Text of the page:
You can’t manage bad driving if you can’t measure the problem in the first place.
The old adage that you can’t manage what you can’t measure certainly applies to driver safety. That was the argument made by Chris L’Ecluse, one of the speakers at this year’s I&E in Tampa.
L’Ecluse currently works for a telematics company, but in his former life he was a police officer in Australia. “Many of those years were spent on highway patrol and crash investigations,” he said. “What became obvious to me is that we can’t continue with the road carnage.”
Education and training
Driven by a desire to minimize road fatalities, L’Ecluse believes that fleets need to monitor their drivers in order to identify bad behaviour before it can cause a catastrophe.
“Education and training are so important,” he said. “These will mitigate our exposure to risk. That’s where telematics comes into nthe picture, since these devices tell you how your drivers are performing.”
L’Ecluse explained that everyone believes they’re a great driver. No one will admit to being a bad driver, especially if their job depends on being able to drive.
“They may not even know that they’re a bad driver,” he added, “but a telematics device gives you data that shows you what their driving is actually like.”
Fleet managers can be sure that their drivers have the skills they need to be able to drive, L’Ecluse reasoned. The fact that they have a license proves that they passed certain tests and are therefore qualified to get behind the wheel of a vehicle. “What we’re trying to gauge, and change, is their attitude and behaviour. If we can’t measure it, how will we change it?”
L’Ecluse acknowledged that from the driver’s perspective, telematics seems like big brother watching them. “They think you have a bank of screens back at the office and a team of personnel whose only job is to watch every movement of that vehicle,” he added. “Would you like your supervisor sitting over your shoulder 24/7? Of course not. But that’s what they think is happening, and we need to change that mindset and help them understand that this is a device that’s being used primarily for their safety.”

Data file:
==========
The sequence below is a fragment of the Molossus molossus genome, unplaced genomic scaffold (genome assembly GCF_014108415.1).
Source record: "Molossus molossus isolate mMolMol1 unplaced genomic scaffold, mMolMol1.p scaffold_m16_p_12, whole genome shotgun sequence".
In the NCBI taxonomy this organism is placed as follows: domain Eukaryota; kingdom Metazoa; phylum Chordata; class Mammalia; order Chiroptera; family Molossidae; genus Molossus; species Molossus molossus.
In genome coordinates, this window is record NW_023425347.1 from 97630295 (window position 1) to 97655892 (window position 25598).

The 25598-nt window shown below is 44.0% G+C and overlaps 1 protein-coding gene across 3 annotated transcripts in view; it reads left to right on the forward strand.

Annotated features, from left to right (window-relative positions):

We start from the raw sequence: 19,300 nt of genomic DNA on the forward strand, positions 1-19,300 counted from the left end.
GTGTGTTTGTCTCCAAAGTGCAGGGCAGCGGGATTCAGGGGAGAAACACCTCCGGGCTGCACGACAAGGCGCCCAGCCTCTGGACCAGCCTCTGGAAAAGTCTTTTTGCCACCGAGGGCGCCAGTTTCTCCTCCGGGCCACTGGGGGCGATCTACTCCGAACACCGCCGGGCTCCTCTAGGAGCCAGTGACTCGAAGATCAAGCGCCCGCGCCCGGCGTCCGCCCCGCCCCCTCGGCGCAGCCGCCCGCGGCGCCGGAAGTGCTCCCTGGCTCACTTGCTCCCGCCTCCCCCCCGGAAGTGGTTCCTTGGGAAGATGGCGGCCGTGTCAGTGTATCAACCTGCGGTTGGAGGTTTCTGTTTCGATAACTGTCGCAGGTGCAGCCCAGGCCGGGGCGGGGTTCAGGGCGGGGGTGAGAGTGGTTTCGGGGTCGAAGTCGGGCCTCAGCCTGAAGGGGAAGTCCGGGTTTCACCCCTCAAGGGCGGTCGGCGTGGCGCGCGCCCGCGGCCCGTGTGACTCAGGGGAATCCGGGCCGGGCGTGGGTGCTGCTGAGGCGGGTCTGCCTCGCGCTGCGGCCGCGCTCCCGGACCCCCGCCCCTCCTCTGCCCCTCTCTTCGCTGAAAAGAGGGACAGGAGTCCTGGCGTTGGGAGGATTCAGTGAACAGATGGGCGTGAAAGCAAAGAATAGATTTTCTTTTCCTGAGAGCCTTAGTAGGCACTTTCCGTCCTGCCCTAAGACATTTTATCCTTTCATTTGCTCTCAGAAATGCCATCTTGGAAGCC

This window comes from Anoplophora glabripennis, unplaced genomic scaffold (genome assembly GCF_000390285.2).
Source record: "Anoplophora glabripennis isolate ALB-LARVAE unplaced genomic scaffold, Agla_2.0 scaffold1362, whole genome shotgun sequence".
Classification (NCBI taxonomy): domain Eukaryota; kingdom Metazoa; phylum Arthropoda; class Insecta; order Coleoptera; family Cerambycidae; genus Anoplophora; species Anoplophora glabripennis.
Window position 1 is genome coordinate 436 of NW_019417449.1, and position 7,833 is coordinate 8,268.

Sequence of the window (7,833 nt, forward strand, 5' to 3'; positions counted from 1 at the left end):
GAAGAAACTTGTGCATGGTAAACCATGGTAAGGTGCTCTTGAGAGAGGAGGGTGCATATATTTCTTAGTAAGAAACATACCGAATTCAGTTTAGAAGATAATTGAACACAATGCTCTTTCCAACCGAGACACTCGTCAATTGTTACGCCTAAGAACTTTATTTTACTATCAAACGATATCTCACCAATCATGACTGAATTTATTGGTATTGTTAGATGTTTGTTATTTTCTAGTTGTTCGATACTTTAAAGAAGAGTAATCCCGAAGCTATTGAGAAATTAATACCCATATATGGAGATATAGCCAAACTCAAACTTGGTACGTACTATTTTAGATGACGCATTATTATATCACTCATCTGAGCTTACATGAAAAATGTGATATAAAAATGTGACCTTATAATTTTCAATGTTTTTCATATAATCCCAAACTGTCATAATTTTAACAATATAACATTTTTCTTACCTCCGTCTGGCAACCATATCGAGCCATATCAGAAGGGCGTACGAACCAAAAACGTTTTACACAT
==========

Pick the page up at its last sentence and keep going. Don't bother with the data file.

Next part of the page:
If the big brother scenario is something your organization is having trouble with, L’Ecluse suggests leading by example. “Some organizations put telematics into their drivers’ vehicles, but not into the vehicles driven by management. The message is, ‘I want to know what you’re doing, but you can’t see what I’m doing.’” The only way to avoid that is to monitor everyone’s driving habits.
When we think about monitoring driver behaviour, we often think about the usual suspects: speeding, hard braking and hard cornering. But L’Ecluse says telematics can help with other areas of safety concern, including driver fatigue.
A person who has been awake for 20 hours or more, he added, has an alertness level similar to that of an individual with a blood alcohol level of 0.05.
“When we’re tired, we tend to stop for coffee, turn up the music or open a window,” he said. “But these are all precursors to fatigue. The way telematics tackles the fatigue issue is by ensuring that we know how long the driver has been behind the wheel. What we encourage is stopping every two hours toget out of the vehicle and stretch your legs.”
Globally, 1.25 million people die a year from road trauma, while another 50 million suffer non-fatal injuries, L’Ecluse explained. Certainly, monitoring driver behaviour with the goal of limiting fatalities and injuries within our own organizations is a cause worth investing in.